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Gravity heated cylinder barely warm :(

Discussion in 'Plumbing and Central Heating' started by f0rmula, 7 Jun 2012.

  1. f0rmula

    f0rmula

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    Over the weekend, I drained our central heating, removed a radiator (that had previously been closed off), and refilled. Since then, our hot water gets nowhere near the temperature it used to. (too cold to shower comfortably).

    We have pumped central heating, and a gravity fed hot water cylinder. The boiler is heating water fine, and the hot pipe into the hot water tank is very hot, but the out pipe doesn't even get warm. It's like the water in the boiler/cylinder loop isn't circulating (or at least not circulating properly). The header tank for the boiler and heating is completely full, and I don't see how there can be any air locks in the boiler/cylinder loop as the tank seems to fill at the highest point so it seemed to me that any air would escape back up to the tank. That said, there's definitely something wrong somewhere :-/




    For what it's worth, my radiator bleeding key snapped, so i've not been able to bleed the radiators yet, and i can hear there's air in there. I'll be doing that asap, but aside from that, is there anything obvious I need to try to get the boiler/cylinder loop flowing again? I just can't see why it's not circulating! (assuming that is actually the problem).

    Cheers for any advice
     
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  3. DeltaT2

    DeltaT2

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    The flow connection to the cylinder is a bit un-conventual!!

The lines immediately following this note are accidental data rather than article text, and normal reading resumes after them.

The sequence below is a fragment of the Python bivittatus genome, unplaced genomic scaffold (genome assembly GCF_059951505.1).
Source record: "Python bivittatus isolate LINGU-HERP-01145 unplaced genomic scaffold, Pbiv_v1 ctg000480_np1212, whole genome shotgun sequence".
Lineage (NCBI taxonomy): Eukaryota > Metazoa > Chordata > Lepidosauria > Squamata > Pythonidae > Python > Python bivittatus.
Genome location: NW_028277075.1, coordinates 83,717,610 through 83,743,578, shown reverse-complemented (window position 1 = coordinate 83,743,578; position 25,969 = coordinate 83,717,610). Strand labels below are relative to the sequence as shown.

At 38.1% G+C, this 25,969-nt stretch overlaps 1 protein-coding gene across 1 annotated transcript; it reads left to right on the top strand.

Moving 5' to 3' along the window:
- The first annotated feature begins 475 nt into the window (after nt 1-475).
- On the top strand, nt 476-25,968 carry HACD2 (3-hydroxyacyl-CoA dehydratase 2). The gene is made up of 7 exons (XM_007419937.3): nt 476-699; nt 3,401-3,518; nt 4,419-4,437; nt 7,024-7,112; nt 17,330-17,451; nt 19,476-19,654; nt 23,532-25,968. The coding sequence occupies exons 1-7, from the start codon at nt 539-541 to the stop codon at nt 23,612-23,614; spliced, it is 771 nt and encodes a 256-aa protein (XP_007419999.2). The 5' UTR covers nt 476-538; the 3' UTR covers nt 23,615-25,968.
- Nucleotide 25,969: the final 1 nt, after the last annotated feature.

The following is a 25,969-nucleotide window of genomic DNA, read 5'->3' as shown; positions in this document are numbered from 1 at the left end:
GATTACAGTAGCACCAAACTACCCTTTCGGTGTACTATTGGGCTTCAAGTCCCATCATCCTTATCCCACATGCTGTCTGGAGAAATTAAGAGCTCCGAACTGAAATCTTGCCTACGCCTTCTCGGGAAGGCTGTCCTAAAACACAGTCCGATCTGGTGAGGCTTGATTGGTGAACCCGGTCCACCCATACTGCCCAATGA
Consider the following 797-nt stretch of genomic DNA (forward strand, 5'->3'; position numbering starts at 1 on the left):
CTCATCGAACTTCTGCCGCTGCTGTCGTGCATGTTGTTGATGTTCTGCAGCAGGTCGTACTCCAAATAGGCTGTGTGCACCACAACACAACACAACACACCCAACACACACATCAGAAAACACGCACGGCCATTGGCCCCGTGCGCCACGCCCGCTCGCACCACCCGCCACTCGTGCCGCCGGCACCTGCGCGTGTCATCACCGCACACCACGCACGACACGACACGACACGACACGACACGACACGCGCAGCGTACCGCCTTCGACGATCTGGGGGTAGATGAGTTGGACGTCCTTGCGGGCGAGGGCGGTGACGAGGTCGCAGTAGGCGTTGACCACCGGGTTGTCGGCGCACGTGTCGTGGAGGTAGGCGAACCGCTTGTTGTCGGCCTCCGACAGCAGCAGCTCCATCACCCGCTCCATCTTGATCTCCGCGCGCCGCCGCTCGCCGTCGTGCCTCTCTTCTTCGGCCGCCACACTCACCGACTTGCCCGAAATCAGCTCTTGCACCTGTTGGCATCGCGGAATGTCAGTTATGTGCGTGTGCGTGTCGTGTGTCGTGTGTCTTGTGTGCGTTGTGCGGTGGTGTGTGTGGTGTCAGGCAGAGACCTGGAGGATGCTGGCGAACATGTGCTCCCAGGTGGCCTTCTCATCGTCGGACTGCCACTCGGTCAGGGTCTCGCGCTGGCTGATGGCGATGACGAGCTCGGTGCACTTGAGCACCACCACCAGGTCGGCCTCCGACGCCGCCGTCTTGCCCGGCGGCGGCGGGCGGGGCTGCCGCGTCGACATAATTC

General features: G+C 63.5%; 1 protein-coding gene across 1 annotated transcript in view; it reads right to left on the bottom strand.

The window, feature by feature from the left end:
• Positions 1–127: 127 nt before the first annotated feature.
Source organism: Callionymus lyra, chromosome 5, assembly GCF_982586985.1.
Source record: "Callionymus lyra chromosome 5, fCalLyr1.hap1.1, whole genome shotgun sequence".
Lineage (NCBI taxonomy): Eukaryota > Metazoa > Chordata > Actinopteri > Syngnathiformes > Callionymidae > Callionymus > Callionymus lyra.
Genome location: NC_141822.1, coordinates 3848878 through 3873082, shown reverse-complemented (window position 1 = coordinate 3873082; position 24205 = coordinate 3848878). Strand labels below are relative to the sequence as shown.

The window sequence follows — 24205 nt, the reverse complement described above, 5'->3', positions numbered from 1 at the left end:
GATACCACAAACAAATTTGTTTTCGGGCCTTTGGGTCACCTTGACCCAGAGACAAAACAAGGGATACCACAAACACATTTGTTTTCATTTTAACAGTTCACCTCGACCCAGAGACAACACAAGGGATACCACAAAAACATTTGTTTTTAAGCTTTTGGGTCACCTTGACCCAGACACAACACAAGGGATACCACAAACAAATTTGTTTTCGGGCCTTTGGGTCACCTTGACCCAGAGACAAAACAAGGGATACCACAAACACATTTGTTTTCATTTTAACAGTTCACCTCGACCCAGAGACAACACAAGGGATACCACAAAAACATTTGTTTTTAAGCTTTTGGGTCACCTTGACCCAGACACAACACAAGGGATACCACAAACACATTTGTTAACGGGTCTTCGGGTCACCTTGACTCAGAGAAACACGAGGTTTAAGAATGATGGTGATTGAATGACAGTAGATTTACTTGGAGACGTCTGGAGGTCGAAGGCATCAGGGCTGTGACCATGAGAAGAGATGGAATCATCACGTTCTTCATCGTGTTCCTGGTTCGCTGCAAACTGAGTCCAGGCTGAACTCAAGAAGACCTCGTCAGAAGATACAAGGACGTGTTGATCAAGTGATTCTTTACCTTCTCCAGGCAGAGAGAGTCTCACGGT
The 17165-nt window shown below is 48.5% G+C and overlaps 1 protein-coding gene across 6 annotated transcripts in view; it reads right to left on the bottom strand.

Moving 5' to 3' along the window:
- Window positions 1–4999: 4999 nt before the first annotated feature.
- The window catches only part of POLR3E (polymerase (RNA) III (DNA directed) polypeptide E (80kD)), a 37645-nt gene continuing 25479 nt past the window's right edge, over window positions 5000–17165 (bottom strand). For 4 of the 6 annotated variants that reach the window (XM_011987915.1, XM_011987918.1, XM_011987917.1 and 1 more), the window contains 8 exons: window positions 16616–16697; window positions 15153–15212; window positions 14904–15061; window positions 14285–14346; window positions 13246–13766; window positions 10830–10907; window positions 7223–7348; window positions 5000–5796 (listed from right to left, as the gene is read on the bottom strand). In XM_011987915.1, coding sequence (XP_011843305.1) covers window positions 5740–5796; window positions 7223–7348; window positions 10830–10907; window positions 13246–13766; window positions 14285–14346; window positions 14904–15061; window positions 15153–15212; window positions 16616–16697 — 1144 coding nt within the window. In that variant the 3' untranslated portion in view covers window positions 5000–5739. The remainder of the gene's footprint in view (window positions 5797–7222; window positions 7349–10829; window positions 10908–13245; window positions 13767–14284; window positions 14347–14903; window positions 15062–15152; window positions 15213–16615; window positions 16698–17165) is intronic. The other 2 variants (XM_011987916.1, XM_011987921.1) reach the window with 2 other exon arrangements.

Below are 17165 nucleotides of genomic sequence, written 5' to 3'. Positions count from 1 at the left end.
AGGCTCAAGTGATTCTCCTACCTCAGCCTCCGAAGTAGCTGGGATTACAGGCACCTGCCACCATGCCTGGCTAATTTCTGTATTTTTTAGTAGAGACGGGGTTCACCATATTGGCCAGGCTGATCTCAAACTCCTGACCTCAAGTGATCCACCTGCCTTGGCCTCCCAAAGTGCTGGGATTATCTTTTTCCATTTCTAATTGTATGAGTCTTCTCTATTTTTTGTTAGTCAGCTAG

I think you've got an air lock mate; crack a few fittings at the cylinder coil & get rid of the air.
    HTH
     
  4. 45yearsagasman

    45yearsagasman

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    Air locked as suggested or blockage in primaries. A pro would attempt a boil up to try and shift air.
    The return connection looks likely to have crud collect in that area. Ideally it should not rise from the return connection. If not air and you are sure the cold feed is not blocked, then a bit of dismantling is required to investigate.
     
  5. f0rmula

    f0rmula

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    Ah, I should have probably said, there's a shower on the other side of the wall to the left of the boiler. Maybe that can explain some of the more complicated pipework. I'll be removing all this stuff in the near future and going for a combi boiler but I think the previous owner did all of this plumbing himself. It's definitely a bit weird in places :)

    So, you mean loosen some of the compression fittings near the coil which would let any air out, then tighten back up again quickly? That does make sense, it just seems pretty scary, considering the sheer volume of water :). (Hopefully I'll get them done back up again :confused:)

    Novice DIY plumber here, and I just couldn't see how there could be any air in or near the coil, given the location of the filling thing from the header tank. I assumed the air would just flow up the pipe to the tank in the loft.

    Maybe I'll try bleeding the radiators first? Sorry for being a complete pussy. I'm just a bit scared of filling the whole house with scalding water, which, as i type that out, doesn't really seem to be that daft :)

    Thanks a lot for the reply.
     
  6. f0rmula

    f0rmula

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    Hmm. I suspect it might be air, rather than blocked, as this happened when I drained and refilled the system. I realise it could have become blocked when i refilled, but I'll try everything else. I'll run the boiler on max for a bit. Cheers.
     
  7. f0rmula

    f0rmula

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    At the risk of sounding at best like a skoolboy (and at worst like a div), given that that pipe I marked as horizontal is actually horizontal, why wouldn't any air in the coil just bubble up to the filling tank?
     
  8. mickyg

    mickyg

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    put your boiler stat on max for a start, might get it going.
     
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